Radio scanners are a threat to national security which imperil the lives of the Royal Family and others, thanks to the activities of ne(rd)'re do wells who publicise how to listen into police radio communications.
That's the conclusion of a sensationalist piece by the BBC's Today programme which uses unsourced security service contacts and MPs to vilify Hertford-based radio scanning enthusiast Paul Wey.
Wey has published a list of frequency used by security organisations and police on a Yahoo group in order, he says, to prompt the "authorities to take better care of security", among other reasons.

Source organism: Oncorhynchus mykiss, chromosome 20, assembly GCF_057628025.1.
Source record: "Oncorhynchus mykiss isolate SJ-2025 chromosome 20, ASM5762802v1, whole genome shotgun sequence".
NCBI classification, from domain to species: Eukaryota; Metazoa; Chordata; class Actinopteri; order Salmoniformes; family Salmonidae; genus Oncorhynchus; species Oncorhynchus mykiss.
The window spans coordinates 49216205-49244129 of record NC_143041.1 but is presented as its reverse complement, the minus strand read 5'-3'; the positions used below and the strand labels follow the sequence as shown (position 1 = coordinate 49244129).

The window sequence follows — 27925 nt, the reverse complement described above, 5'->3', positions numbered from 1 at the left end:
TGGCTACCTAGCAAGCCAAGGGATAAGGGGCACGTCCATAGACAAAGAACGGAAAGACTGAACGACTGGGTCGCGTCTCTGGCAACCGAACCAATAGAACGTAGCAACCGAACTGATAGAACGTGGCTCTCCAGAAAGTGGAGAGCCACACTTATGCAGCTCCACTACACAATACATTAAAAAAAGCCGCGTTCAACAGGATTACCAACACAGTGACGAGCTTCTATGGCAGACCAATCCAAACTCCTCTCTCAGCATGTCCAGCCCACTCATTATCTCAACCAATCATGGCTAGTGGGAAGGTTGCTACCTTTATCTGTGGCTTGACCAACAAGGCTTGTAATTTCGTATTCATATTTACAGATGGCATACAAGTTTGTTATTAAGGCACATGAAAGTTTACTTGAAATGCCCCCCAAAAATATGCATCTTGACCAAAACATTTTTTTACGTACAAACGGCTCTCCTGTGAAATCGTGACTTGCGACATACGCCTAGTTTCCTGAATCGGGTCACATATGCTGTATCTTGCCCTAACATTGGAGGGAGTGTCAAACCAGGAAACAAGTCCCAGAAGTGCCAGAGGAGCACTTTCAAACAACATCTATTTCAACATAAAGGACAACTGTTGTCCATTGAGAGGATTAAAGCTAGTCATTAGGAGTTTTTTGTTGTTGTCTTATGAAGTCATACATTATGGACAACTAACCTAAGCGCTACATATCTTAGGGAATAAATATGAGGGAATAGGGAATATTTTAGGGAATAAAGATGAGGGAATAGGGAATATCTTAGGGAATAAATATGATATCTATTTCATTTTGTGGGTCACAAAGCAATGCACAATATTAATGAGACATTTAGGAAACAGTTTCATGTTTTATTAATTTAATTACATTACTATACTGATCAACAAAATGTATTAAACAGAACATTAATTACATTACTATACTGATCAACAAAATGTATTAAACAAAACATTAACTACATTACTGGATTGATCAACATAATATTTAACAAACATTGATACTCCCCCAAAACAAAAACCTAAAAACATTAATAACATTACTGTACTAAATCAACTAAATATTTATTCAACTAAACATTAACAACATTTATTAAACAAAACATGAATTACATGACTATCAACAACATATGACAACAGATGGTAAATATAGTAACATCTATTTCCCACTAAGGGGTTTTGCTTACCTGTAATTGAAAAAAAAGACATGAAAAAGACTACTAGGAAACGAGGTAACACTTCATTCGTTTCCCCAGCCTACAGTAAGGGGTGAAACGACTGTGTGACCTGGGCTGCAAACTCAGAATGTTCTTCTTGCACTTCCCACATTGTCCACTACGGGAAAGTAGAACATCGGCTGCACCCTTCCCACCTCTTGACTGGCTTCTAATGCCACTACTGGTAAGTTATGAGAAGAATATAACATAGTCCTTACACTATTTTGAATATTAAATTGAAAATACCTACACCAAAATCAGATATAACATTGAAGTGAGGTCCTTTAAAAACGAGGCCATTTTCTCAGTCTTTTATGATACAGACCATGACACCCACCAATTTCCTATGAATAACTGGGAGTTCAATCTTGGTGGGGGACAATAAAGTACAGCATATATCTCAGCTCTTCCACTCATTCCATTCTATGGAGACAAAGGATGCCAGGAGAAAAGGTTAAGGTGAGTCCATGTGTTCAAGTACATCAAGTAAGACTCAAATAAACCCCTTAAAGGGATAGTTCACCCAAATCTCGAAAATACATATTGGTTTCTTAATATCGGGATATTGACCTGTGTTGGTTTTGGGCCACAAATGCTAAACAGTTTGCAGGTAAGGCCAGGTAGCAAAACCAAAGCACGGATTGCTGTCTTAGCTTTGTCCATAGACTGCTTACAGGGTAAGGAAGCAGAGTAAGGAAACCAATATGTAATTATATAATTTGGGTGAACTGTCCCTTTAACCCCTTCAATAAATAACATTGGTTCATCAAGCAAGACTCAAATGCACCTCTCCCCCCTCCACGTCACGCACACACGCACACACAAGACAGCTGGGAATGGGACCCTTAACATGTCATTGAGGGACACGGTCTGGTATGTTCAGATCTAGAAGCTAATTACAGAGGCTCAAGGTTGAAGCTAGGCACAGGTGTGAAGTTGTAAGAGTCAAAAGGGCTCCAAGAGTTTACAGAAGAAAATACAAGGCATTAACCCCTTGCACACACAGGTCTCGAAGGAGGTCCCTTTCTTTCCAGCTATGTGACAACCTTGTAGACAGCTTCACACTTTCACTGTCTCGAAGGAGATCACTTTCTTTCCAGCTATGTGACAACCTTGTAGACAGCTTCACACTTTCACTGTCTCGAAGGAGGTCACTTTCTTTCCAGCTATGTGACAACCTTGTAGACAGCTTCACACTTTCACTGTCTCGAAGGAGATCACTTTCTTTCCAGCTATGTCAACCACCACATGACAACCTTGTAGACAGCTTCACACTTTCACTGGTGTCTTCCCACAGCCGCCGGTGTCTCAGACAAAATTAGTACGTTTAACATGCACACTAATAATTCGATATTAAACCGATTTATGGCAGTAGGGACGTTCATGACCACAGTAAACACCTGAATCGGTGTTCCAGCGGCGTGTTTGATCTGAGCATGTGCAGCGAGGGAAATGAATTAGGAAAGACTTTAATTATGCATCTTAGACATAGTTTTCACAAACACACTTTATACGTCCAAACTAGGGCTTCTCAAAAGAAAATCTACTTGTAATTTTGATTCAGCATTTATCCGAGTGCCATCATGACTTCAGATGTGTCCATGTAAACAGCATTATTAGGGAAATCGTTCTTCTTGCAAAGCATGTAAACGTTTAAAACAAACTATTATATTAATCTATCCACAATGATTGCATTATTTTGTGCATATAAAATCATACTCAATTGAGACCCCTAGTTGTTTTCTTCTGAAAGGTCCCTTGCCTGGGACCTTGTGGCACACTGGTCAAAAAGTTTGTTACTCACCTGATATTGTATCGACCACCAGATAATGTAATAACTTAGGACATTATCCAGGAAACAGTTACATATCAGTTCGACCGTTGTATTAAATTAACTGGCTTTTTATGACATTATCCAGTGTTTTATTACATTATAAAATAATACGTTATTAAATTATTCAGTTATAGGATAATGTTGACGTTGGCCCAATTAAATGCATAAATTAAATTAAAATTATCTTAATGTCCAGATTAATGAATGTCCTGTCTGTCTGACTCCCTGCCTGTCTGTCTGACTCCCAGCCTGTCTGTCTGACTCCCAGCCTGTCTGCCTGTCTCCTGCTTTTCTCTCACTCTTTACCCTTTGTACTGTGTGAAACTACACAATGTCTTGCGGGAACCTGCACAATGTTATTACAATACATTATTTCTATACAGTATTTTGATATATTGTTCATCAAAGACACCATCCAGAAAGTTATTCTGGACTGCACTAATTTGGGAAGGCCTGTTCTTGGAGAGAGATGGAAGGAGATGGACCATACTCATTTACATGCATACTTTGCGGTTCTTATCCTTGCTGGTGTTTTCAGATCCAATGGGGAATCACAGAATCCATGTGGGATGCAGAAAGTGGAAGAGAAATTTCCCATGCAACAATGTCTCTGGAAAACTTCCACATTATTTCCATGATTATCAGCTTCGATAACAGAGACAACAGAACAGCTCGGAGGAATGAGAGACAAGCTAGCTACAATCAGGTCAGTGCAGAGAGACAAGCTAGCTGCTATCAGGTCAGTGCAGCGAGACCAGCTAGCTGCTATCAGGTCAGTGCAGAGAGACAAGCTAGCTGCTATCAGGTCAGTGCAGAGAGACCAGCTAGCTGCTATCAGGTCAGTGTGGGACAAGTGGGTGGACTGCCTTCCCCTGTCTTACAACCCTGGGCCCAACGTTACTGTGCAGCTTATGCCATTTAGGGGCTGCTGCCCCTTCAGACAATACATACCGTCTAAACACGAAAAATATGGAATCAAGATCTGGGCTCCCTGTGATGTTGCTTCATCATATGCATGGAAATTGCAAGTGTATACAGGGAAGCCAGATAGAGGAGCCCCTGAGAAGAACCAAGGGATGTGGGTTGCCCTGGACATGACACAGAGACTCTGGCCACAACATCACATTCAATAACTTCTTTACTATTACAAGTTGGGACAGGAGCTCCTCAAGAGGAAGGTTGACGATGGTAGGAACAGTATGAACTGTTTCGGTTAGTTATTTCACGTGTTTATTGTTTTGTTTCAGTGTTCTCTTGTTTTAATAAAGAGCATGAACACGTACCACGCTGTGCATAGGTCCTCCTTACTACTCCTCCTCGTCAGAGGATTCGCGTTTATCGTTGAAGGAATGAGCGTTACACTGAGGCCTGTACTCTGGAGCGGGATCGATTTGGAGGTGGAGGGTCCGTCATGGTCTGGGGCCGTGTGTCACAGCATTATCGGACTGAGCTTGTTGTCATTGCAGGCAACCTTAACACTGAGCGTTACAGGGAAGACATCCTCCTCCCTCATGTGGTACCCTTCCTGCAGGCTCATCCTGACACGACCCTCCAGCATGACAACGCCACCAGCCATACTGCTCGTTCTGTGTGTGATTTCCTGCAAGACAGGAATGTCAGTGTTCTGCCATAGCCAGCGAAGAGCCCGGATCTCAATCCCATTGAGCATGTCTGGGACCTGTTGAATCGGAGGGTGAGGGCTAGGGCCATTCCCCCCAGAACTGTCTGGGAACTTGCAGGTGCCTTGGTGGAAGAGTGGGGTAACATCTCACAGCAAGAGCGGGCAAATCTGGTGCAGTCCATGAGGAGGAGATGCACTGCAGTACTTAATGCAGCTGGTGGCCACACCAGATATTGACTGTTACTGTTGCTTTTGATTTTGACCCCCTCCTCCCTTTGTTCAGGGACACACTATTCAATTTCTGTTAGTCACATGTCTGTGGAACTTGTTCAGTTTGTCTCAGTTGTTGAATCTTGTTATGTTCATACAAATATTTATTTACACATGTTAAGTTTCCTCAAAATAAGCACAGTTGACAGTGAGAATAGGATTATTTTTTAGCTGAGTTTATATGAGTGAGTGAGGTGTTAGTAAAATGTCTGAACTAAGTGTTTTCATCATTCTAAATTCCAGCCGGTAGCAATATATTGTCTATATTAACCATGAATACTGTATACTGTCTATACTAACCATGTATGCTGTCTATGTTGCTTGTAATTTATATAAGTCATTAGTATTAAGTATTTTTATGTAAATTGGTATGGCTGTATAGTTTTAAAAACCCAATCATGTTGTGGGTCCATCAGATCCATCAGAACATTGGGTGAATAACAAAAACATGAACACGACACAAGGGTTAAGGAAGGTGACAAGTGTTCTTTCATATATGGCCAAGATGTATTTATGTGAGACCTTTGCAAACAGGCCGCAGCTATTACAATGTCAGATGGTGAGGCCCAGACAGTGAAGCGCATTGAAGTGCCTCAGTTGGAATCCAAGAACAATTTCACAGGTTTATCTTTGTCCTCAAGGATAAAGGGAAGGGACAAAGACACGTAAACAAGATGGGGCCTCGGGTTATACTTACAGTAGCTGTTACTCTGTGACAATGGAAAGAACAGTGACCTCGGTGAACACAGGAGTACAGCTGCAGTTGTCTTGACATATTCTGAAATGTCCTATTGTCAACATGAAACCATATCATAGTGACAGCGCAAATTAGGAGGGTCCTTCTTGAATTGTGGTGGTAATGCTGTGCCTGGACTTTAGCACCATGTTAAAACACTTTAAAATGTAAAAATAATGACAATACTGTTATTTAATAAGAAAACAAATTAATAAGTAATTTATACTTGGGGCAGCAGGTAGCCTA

You may question his actions here, but the BBC has gone over the top in suggesting Wey is a "menace" and that his activities are placing the "safety of the Royal Family and top politicians at risk".
An intelligence source told the BBC that Way's "actions could help terrorists commit atrocities and may have already been used to counter police operations". There's much more along similar lines in an article here, along with calls for the government to consider banning radio scanners form Liberal Democrat home affairs spokesman Simon Hughes.
Radio scanners are legal, but it's unlawful to listen to private radio communications with a scanner. This is an offence punishable by a fine of up to £500 and confiscation of equipment.
At the risk of stating the bleeding obvious, if police wish to make sure their communications are secure they should use encryption, a technology that it is provided with the latest generation of police radios, TETRA (a technology whose cost of use gives room for criticism, but that's a different story).
Let's keep thing in perspective. ®